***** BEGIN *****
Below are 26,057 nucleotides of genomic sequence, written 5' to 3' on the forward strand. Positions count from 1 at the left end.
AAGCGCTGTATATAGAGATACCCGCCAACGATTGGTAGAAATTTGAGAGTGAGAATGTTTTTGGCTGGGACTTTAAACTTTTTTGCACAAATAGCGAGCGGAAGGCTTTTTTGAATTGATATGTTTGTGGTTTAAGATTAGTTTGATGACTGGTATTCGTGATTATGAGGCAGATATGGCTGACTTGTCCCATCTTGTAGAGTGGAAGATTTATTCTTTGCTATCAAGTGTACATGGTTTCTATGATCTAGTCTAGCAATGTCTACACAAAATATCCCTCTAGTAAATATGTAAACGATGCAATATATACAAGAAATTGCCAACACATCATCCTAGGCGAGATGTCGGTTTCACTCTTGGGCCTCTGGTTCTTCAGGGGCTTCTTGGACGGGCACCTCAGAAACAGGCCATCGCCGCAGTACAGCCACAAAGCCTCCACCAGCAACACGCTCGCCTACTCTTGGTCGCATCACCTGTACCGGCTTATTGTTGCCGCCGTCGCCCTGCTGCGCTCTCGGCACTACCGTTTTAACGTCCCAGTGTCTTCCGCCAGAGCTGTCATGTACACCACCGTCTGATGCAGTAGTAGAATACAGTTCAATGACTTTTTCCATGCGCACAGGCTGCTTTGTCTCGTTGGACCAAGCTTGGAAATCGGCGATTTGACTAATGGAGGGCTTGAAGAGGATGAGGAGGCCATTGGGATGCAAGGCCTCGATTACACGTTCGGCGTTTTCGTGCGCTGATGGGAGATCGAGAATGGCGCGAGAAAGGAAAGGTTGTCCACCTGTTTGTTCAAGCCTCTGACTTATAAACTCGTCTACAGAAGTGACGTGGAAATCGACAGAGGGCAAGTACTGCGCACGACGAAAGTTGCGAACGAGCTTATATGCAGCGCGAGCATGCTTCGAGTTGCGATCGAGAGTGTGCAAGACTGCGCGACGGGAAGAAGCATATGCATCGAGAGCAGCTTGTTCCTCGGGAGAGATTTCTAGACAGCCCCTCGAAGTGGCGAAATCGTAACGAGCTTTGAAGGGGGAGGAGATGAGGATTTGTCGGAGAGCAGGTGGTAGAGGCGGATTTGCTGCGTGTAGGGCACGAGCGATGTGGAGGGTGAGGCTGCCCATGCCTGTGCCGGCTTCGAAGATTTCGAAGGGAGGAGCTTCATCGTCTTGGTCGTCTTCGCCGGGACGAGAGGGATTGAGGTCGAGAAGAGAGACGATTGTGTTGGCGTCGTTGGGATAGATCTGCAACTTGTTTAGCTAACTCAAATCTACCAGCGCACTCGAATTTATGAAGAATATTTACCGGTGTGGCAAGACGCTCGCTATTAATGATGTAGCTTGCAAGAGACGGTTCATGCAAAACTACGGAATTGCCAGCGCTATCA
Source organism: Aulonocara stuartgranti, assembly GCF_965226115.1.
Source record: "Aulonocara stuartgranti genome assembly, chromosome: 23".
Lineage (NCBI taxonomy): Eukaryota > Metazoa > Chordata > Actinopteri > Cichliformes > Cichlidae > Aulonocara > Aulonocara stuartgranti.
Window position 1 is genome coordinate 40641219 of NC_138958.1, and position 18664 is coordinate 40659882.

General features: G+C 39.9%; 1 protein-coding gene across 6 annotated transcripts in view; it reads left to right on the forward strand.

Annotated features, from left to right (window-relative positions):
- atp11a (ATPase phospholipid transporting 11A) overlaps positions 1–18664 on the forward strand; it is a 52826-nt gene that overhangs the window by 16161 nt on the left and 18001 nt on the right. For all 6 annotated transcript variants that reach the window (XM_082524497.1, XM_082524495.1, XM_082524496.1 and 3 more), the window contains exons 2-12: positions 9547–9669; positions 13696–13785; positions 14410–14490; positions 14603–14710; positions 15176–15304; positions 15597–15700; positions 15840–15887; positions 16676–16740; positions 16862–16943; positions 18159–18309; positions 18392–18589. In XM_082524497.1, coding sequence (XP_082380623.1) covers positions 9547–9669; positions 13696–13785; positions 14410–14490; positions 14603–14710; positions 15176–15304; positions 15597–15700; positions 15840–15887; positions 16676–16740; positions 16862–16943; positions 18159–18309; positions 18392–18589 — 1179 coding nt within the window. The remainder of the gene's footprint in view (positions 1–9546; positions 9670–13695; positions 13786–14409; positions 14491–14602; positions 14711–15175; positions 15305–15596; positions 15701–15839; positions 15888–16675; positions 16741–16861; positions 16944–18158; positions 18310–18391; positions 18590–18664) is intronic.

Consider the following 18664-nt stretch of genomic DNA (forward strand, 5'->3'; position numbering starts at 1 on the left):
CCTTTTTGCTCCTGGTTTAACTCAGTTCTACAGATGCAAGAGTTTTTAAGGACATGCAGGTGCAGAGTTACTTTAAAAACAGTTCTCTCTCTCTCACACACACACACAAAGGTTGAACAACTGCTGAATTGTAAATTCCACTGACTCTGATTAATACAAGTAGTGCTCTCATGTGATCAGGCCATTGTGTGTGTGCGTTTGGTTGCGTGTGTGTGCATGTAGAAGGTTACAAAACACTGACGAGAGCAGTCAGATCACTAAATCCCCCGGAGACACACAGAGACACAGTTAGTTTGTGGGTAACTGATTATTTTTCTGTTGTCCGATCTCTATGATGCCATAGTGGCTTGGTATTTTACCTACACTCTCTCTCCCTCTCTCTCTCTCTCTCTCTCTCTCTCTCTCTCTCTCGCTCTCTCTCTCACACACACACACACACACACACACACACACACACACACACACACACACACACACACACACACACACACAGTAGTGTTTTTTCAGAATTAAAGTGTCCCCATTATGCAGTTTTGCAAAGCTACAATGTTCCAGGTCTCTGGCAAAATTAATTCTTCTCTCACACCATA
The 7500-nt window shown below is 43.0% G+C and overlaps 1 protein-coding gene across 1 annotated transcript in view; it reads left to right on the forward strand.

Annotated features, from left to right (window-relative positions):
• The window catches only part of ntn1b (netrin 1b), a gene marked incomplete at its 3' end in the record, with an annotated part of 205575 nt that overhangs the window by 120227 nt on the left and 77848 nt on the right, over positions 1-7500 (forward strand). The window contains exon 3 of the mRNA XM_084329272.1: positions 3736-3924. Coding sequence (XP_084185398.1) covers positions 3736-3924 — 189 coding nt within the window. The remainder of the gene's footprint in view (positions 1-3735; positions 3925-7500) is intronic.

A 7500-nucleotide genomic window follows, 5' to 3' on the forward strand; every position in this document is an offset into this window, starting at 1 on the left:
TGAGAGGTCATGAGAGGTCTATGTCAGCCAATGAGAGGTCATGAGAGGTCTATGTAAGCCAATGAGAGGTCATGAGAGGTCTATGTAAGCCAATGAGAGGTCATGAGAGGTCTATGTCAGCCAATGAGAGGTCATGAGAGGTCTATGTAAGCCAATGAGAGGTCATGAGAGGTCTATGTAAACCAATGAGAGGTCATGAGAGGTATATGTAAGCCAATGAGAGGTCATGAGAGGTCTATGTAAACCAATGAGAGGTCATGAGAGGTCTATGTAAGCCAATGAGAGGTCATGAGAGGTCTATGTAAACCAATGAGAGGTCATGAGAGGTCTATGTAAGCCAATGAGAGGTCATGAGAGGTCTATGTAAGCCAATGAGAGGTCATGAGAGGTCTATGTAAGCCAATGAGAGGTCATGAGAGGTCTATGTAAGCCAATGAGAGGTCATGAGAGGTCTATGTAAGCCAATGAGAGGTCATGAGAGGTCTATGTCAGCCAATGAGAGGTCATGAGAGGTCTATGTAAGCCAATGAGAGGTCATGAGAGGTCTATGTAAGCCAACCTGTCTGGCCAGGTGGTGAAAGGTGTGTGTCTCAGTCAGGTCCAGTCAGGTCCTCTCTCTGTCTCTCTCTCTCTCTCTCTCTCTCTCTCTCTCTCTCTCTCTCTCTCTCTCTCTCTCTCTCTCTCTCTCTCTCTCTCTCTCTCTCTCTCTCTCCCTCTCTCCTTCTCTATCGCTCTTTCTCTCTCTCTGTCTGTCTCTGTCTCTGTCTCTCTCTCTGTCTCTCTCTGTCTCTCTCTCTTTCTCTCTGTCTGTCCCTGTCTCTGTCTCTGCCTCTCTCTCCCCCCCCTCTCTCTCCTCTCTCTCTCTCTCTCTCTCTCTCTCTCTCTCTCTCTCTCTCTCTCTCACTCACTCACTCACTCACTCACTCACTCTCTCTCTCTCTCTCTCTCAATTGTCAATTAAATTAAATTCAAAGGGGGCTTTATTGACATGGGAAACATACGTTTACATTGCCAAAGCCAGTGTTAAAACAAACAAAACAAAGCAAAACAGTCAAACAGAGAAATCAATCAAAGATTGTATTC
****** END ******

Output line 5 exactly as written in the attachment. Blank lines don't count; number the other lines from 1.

Lineage (NCBI taxonomy): Eukaryota > Metazoa > Chordata > Actinopteri > Cichliformes > Cichlidae > Aulonocara > Aulonocara stuartgranti.